Category Archives: Sailing

Pirate Confusion Continues

Pirates are notorious for having shifting and disguised identities, which makes catching or even confronting them a major problem. The story of the pirate ship destroyed by the Indian Navy is a good example of the problem:

The alleged pirate ship that was blasted out of the water by the Indian Navy in the Gulf of Aden last week was actually a legitimate Thai fishing trawler that had been seized by pirates earlier in the day, the boat’s owner said Wednesday.

The hijacking of the Ekawat Nava 5 far out at sea; its apparent and immediate conversion to a “mother ship” for the pirates; the gunfight that led to its fiery nighttime sinking; and the harrowing tale of a lone surviving crewman illustrate the dangers and the legal undertow that surround many of the recent hijackings in East African waters.

The story covers the legal issues on the high seas as well as the firefight between the pirates and the Indian Navy that destroyed a private vessel and killed the crew, but did not harm the pirates.

Im Memoriam: Peter Wenner

A University of Hawaii sailing team member was involved in an 18 foot skiff accident this past weekend in Honolulu and has just passed away. Facebook has a Friends of Peter Wenner page with details:

His trapeze harness became tangled in the netting of the wing when the boat capsized. Peter was underwater on and off for a few minutes while they were trying to get him free. The safety boat acted immediately to call 911 and as soon as they were able to get him out of his harness they rushed him to Honolulu harbor in the support boat were an ambulance was waiting.


PJ died doing what he truly loved. Blasting downwind on the 18′ skiff at very high speeds with good friends. PJ said with a big smile to Willy that day now that he’s been skydiving and sailing on the 18′ skiff his life was complete. PJ was a real inspiration to us all. I know we will all remember him for the rest of our lives, smiling, laughing and cracking jokes. The sailing team are all going out on the big boat Tiare on Friday at 3pm to spread flowers and celebrate PJ’s life.

The picture below shows the Pegasus 18′ skiff in action, and the crew standing on one of the big wings with netting:

Tragic, even though they say the best way to go is doing what you love.

I will take a minute to think of PJ and his family, and also double and triple check my safety gear when I next go sailing. The harness is perhaps the most terrifying piece of gear to wear on a dinghy, as the hook easily can become tangled and pin a sailor.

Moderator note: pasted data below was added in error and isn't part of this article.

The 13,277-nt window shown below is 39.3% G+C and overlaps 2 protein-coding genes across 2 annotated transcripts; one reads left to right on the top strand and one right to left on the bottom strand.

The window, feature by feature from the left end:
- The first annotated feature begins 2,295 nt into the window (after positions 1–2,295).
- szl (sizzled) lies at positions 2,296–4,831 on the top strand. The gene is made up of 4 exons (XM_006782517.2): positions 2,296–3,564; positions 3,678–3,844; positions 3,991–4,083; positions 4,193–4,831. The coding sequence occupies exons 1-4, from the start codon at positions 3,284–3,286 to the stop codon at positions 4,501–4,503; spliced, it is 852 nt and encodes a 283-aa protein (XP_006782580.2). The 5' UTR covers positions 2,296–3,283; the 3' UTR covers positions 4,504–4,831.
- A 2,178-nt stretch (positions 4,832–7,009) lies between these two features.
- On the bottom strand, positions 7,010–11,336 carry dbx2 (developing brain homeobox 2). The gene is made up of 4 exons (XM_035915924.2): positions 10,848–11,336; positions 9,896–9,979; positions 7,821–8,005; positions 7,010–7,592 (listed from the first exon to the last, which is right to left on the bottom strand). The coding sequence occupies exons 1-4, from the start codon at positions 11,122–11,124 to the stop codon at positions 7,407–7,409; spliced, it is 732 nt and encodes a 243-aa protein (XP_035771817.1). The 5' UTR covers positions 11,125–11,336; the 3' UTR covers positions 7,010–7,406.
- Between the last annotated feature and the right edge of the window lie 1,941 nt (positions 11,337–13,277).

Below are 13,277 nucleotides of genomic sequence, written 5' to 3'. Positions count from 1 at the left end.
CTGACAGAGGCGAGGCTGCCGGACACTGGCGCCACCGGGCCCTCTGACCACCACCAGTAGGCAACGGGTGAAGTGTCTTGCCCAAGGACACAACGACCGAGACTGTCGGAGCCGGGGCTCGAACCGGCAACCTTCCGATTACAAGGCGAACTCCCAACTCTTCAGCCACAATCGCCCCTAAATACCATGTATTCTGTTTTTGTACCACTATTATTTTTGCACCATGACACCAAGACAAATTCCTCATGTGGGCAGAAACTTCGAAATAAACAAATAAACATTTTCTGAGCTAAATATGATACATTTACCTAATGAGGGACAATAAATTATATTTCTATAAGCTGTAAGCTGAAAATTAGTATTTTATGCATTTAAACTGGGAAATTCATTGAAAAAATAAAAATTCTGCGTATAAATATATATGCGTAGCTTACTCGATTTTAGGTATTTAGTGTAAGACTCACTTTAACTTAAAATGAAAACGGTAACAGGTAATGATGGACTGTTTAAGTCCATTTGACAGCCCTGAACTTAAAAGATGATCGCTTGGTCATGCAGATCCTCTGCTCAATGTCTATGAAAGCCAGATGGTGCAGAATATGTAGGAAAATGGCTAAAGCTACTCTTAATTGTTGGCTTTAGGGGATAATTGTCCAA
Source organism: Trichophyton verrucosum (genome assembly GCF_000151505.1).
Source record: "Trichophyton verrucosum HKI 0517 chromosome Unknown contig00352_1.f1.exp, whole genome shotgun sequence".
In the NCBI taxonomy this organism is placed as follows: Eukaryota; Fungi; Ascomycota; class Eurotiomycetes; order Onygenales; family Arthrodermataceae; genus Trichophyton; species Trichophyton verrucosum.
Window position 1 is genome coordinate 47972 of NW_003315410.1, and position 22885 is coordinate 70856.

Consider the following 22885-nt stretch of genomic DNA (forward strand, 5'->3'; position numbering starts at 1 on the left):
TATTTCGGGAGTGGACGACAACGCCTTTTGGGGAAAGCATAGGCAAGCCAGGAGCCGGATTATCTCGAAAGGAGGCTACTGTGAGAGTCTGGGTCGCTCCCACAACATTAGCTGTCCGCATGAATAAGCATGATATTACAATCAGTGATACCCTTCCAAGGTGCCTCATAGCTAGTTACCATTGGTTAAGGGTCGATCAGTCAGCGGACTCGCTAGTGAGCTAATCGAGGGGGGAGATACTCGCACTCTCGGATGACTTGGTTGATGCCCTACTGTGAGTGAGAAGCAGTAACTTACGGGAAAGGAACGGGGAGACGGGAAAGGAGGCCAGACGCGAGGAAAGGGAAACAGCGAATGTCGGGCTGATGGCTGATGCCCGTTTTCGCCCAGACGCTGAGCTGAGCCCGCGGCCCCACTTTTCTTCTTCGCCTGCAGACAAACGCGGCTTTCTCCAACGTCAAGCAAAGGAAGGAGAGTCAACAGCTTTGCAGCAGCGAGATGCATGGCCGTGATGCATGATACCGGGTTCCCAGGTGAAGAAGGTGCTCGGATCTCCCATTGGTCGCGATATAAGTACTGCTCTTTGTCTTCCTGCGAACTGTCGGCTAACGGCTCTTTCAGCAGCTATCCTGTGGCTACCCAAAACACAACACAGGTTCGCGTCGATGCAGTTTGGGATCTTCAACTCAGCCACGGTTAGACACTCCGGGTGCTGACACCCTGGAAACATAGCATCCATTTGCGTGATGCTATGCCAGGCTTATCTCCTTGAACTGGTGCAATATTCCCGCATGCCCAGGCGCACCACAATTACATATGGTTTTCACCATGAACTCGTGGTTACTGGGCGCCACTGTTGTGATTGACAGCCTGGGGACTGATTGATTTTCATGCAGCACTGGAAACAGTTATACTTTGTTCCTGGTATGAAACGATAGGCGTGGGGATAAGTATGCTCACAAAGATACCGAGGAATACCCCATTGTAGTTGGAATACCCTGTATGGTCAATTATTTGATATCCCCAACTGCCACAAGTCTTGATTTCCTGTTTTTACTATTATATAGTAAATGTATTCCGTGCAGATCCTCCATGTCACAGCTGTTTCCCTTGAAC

Cadillac CTS Diesel SuperWagon

Oooooh, be still my beating heart. I’ve never been a Cadillac fan, since they seem to prefer excess and flash to function and efficiency, but I have to give them props for trying to step up and follow the European lead in diesel performance vehicles. Have a look at the Cadillac CTS Wagon:

GM says the 4.5L Duramax, which features aluminum cylinder heads with integrated manifolding and a variable-vane turbocharger mounted in the vee, is capable of delivering more than 310 hp and in excess of 520 lb-ft of torque. It also claims the engine meets the tough 2010 emissions standards, making it legal in all 50 states.

This diesel engine is said to get 20-25% better mileage than the Ultra V-8 engine and you know it will totally kill the numbers on the absurd supercharged V-8 CTS-v. In fact, I think they should just deploy the V-6 diesel in both America and Europe.

Why do it? While the CTS is due to get a 2.9L V-6 diesel in Europe, the 4.5L diesel V-8 would most likely be seen as a way of filling the obvious gap between the 304-hp direct-injection V-6 of the regular CTS and the 556-hp supercharged V-8 of the CTS-v here in the U.S.

What they should really do is can the gasoline V-6 version and offer the same diesel option as in Europe. It will have more power and better mileage. I would be more than happy with a 2.9L V-6 diesel. Who needs anything bigger? Oh, right, it’s Cadillac. Well, I guess better to have a massive V-8 diesel option than none at all. Either way, this would be a fantastic regatta/tow vehicle.

Disclaimer: I already own a VW version of this car, manufactured four years ago

2004 VW Passat TDI

…but I am sure I could be talked into updating to an American made V-6 diesel Cadillac SuperWagon.

How to Spot a Pirate

Chief Nato spokesman James Appathurai is quoted in the BBC, saying it is hard to spot Somali pirates:

“There are a host of pirates, but they don’t identify themselves with eye-patches and hook hands so it isn’t immediately obvious that they are pirates.”

I think this has always been true. Pirates have never wanted to be identified early, since it makes their chase harder, but I have to think that the direction of their boat, along with machine guns, RPGs and masks, all make for a good giveaway.

Friend or foe? Black Beard never wore a patch or a hook.